- Bio: A Security Researcher for Trustwave SpiderLabs, and part of the California security scene for the past decade. Previous to my work with SpiderLabs I worked as the security architect for a shared hosting company (who managed the web application firewall configuration for all 1mil+ websites hosted on the network).
- James M. Drake - "Mobile security, forensics & malware w/ Santoku"
- Abstract: Did you think there were a lot of mobile devices and platforms out there? Check out the hundreds of mobile tools being developed. We calculated it would take more time to install, test and maintain the various mobile tools than to actually fuzz the hell out all existing mobile operating systems. So, we created Santoku Linux, a F/OSS, bootable Linux distro to make life easier for mobile hackers. We pre-install not only the mobile platforms but promising tools in development. Santoku covers mobile forensics, mobile malware analysis and mobile security testing. This talk will introduce Santoku and provide demos of 1) how to forensically acquire and analyze Android and iOS devices, 2) several tools to perform security audits of mobile devices and apps, and 3) an approach to mobile malware analysis. All demos will leverage tools preinstalled on Santoku Linux. As a bonus, the talk will demonstrate another very different type of hacking. Throughout the talk, the sport of hacky sack (footbag) will be discussed and demoed including origins, how to play, why hacky sack is a great sport for hackers and how to perform different freestyle tricks. Audience participation will be encouraged.
- Bio: James M. Drake is a mobile security researcher with a unique professional and educational background. After training in applied statistics and probability theory on the trading floors of the Chicago Mercantile Exchange, James became a successful independent trader of equities and commodities. His keen interest in electronics and information security led him to shift gears and pursue computer science and mobile security. At viaForensics, his area of research includes mobile exploits, JTAG, Android and iOS forensics. He has thus far decided to remain amateur in the sport of hacky sack.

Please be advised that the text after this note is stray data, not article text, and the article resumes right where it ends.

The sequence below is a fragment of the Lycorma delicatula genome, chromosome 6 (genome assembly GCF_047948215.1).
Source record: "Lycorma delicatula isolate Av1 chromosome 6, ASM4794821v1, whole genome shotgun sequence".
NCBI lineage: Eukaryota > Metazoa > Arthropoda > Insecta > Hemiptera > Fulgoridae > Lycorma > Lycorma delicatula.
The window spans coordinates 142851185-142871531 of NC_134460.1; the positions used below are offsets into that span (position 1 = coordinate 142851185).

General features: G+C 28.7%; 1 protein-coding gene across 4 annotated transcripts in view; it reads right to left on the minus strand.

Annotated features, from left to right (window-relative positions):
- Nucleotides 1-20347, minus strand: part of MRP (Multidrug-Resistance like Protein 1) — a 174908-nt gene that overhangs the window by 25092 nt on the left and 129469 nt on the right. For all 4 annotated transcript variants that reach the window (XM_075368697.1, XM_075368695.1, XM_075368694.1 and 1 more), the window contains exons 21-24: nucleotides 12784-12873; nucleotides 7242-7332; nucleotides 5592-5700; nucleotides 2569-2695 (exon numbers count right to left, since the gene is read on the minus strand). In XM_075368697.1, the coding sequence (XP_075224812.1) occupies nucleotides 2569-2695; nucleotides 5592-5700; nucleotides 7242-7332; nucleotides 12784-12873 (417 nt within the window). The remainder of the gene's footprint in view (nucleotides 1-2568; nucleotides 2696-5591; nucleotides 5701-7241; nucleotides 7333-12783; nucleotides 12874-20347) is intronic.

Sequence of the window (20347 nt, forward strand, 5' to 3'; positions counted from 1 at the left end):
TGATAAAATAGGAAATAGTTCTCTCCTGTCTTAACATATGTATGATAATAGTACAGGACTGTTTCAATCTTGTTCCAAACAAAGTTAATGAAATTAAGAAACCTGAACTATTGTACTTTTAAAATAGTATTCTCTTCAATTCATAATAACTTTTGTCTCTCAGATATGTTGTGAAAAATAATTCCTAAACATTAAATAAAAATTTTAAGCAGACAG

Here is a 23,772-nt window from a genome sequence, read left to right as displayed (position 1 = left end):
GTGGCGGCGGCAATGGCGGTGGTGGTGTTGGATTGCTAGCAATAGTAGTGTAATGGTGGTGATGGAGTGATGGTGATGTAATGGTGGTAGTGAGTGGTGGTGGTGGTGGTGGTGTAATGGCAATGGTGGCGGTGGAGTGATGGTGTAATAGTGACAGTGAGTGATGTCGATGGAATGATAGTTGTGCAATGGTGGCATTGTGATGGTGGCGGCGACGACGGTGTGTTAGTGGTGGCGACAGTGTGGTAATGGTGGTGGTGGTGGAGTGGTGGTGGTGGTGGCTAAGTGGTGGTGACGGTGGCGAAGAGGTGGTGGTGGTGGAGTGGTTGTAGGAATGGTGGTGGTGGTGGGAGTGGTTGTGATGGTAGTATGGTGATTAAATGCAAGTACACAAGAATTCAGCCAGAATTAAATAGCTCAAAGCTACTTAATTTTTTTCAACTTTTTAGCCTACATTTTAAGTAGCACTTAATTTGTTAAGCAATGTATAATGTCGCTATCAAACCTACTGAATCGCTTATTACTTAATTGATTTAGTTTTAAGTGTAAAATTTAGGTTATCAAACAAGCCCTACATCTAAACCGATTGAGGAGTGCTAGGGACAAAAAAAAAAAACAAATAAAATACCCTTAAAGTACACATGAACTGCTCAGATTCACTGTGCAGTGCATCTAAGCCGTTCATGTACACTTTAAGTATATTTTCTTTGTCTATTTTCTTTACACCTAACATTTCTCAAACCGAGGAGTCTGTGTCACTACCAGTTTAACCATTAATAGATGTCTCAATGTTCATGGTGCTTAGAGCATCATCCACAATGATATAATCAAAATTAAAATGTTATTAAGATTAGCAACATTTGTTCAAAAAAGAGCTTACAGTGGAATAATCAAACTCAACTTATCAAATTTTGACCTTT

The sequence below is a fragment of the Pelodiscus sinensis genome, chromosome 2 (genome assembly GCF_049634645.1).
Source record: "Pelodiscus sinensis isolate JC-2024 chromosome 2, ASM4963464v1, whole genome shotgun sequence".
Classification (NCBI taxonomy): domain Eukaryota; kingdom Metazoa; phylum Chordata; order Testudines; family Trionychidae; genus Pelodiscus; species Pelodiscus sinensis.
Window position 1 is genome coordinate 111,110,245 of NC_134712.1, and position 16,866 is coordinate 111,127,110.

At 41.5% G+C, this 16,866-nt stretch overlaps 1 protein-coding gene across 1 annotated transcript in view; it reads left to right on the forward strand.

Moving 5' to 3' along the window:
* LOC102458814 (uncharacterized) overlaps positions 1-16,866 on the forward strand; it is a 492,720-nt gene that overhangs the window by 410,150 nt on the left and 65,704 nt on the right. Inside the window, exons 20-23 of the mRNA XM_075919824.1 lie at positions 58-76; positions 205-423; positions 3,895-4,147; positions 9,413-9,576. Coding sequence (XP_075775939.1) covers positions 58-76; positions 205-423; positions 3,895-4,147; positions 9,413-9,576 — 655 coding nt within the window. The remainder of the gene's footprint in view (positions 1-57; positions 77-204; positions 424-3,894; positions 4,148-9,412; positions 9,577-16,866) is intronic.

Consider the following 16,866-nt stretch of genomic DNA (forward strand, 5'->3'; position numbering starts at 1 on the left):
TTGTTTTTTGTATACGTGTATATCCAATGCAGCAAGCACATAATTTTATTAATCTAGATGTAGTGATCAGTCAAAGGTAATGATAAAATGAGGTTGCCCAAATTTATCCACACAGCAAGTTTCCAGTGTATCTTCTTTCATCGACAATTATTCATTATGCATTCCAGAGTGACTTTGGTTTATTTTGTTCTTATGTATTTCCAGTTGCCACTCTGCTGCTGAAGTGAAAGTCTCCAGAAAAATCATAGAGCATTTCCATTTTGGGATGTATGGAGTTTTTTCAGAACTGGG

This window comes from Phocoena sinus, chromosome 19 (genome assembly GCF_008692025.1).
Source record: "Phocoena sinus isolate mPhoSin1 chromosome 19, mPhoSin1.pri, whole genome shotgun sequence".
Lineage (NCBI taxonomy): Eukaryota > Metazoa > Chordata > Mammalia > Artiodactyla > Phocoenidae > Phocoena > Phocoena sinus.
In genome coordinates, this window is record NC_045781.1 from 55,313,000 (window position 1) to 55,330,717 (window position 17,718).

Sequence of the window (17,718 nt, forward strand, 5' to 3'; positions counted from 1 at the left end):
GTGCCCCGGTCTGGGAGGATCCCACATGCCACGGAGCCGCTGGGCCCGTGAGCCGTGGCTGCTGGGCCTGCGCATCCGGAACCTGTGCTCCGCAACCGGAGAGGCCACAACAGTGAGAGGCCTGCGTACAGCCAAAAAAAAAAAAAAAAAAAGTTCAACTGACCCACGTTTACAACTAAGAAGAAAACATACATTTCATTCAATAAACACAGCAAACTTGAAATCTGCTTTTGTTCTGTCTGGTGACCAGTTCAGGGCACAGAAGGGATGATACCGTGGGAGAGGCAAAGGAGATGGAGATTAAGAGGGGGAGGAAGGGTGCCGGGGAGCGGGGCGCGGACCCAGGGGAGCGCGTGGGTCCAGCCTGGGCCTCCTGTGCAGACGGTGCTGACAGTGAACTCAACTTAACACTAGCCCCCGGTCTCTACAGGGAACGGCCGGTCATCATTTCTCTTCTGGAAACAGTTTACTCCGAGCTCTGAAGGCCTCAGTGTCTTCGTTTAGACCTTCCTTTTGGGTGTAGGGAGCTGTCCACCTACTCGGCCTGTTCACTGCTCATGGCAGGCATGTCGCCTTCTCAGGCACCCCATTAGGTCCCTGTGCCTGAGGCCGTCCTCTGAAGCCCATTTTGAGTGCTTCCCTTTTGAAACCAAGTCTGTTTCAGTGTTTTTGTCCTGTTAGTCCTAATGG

- David Schwartzberg - "Fun with Exploit Kits for Tech Support"
- Abstract: Inspired by Adam Johnson's presentation at GrrCON 2011 titled "ZeuS - Inside Command and Control" on how to build a ZeuS bot Exploit Kit Command & Control. I thought it would be fun to use this newly gained knowledge to build a C&C in an effort to provide tech support for my mother in-law. Have you been in that situation where everyone you know comes to you with their computer problems? Just because you have a knack for technology, people you know seem to think that you enjoy fixing all their problems, most self-inflicted. Welp, here's your chance to help them and have some real fun. This mostly hand's on demonstration will walk through setting up your very own C&C and configuring the basic settings to get you started. When ready to rock, you will learn one way to get your victim to willfully become "infected" (inform them to disable AV first) and how you can have fun while fixing their problems. All of this will be covered while drinking beer and cooking bananas foster.